Lacy Johnson: The Other Side
July 24 at 7
2421 Bissonnet St.
In her raw, poetic new memoir, The Other Side (Tin House Books), Houston writer Lacy Johnson recounts how she reassembled her life after being brutally assaulted and nearly killed by an ex-boyfriend. Johnson has published one previous book, Trespasses: A Memoir (University of Iowa Press, 2012) and holds a PhD from the UH Creative Writing Program. Her work has appeared or is forthcoming in Tin House, TriQuarterly Online, Fourth Genre, and Gulf Coast, and she is currently Director of Academic Initiatives at UH’s Cynthia Woods Mitchell Center for the Arts, where she teaches interdisciplinary art.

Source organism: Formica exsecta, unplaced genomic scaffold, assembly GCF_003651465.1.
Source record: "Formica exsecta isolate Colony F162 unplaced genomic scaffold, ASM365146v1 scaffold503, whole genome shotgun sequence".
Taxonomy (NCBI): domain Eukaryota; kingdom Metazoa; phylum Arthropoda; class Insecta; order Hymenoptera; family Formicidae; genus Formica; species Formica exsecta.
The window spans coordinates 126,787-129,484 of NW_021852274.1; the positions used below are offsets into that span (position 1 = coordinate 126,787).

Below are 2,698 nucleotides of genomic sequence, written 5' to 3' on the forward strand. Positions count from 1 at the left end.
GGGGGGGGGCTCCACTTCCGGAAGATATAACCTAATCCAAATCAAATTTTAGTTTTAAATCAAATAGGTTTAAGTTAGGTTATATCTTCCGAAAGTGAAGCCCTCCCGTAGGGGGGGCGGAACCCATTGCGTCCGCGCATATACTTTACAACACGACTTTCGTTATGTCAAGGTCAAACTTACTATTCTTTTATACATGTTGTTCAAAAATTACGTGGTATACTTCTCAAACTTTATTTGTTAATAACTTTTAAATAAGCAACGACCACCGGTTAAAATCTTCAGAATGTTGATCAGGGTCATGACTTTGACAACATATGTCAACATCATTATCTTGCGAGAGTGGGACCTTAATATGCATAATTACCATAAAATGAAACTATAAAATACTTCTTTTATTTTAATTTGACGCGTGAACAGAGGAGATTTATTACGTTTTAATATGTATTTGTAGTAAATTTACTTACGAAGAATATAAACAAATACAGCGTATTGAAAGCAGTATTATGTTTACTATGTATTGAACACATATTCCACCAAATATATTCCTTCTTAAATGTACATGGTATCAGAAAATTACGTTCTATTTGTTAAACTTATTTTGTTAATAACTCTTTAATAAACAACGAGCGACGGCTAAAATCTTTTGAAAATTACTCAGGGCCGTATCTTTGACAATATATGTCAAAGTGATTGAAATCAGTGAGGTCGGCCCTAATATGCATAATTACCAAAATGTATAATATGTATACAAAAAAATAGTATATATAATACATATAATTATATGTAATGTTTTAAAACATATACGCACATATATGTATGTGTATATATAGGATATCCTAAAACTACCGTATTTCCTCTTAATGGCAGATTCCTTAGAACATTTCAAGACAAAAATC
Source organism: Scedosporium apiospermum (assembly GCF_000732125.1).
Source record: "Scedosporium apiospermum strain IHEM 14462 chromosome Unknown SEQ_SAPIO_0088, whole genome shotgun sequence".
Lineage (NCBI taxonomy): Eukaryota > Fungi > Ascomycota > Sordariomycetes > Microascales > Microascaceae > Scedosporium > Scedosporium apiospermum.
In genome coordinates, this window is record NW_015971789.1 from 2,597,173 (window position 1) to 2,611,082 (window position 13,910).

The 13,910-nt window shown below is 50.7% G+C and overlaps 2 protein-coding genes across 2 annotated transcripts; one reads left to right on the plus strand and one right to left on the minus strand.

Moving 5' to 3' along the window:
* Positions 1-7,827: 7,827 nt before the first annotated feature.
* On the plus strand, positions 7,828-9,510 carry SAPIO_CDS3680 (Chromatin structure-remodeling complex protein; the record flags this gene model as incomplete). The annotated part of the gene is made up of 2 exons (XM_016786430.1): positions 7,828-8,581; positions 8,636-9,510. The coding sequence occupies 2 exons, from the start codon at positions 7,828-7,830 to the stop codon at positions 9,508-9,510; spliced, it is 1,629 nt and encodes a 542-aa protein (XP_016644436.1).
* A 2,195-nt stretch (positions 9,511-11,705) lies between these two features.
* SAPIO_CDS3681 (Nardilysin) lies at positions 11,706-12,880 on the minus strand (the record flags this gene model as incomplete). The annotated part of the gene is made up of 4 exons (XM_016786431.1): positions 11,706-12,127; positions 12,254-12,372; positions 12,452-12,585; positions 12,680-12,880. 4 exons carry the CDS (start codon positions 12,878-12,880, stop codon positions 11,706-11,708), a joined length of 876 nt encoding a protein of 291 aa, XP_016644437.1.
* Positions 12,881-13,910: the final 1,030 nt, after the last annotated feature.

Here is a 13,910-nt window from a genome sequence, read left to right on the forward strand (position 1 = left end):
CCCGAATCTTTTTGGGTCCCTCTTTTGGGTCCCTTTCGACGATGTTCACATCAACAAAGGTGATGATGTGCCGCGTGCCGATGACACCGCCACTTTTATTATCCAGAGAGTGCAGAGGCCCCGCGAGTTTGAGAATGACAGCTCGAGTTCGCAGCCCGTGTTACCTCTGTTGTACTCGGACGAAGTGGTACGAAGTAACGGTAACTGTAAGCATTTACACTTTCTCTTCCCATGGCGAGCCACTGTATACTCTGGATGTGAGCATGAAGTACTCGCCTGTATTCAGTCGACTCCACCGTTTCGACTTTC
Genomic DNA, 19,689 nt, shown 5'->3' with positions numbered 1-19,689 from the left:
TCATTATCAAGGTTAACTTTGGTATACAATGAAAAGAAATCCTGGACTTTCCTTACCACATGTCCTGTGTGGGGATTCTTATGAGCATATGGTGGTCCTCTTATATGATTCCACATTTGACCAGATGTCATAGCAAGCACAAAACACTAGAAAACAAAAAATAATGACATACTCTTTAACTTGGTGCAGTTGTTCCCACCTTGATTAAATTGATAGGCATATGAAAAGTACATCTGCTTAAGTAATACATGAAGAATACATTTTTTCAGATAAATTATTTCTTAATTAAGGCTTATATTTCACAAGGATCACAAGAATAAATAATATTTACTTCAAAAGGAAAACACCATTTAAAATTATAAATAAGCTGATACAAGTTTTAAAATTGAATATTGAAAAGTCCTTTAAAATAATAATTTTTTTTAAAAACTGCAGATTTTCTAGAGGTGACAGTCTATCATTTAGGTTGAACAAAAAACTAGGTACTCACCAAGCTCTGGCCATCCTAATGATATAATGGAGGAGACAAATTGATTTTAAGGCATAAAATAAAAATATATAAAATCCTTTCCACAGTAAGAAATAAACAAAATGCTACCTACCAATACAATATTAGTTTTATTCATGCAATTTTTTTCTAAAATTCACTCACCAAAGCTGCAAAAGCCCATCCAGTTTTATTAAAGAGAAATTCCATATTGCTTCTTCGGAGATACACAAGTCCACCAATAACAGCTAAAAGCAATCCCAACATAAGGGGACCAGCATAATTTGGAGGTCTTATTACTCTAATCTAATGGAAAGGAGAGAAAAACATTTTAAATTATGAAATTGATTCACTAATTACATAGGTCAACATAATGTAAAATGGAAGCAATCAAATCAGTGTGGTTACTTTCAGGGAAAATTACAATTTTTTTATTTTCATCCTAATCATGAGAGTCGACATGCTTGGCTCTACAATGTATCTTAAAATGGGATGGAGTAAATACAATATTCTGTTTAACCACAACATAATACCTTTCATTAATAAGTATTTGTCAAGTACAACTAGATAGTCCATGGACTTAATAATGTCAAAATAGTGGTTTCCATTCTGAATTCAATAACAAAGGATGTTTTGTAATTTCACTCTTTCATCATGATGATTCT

Houstonia: How did you know it was time to write this book?
Johnson: I don’t think I knew that it was time until it was finished. This is a story that I’ve always been trying to write to some degree, because the events I describe in the memoir happened just as I was beginning to think of myself as a writer. I think I had taken one poetry workshop before I met the man I used to live with. Then all the other writing workshops came after I met him, and all my serious writing came afterwards. It wasn’t that it happened and I thought, “Oh, I have this crazy thing to write about!” but I had these skills of communication that I was trying to hone, and this experience that I couldn’t really put into words. I gave the police my statement about what had happened, but I don’t think that really captures what happened on an internal level or what the effects of that were.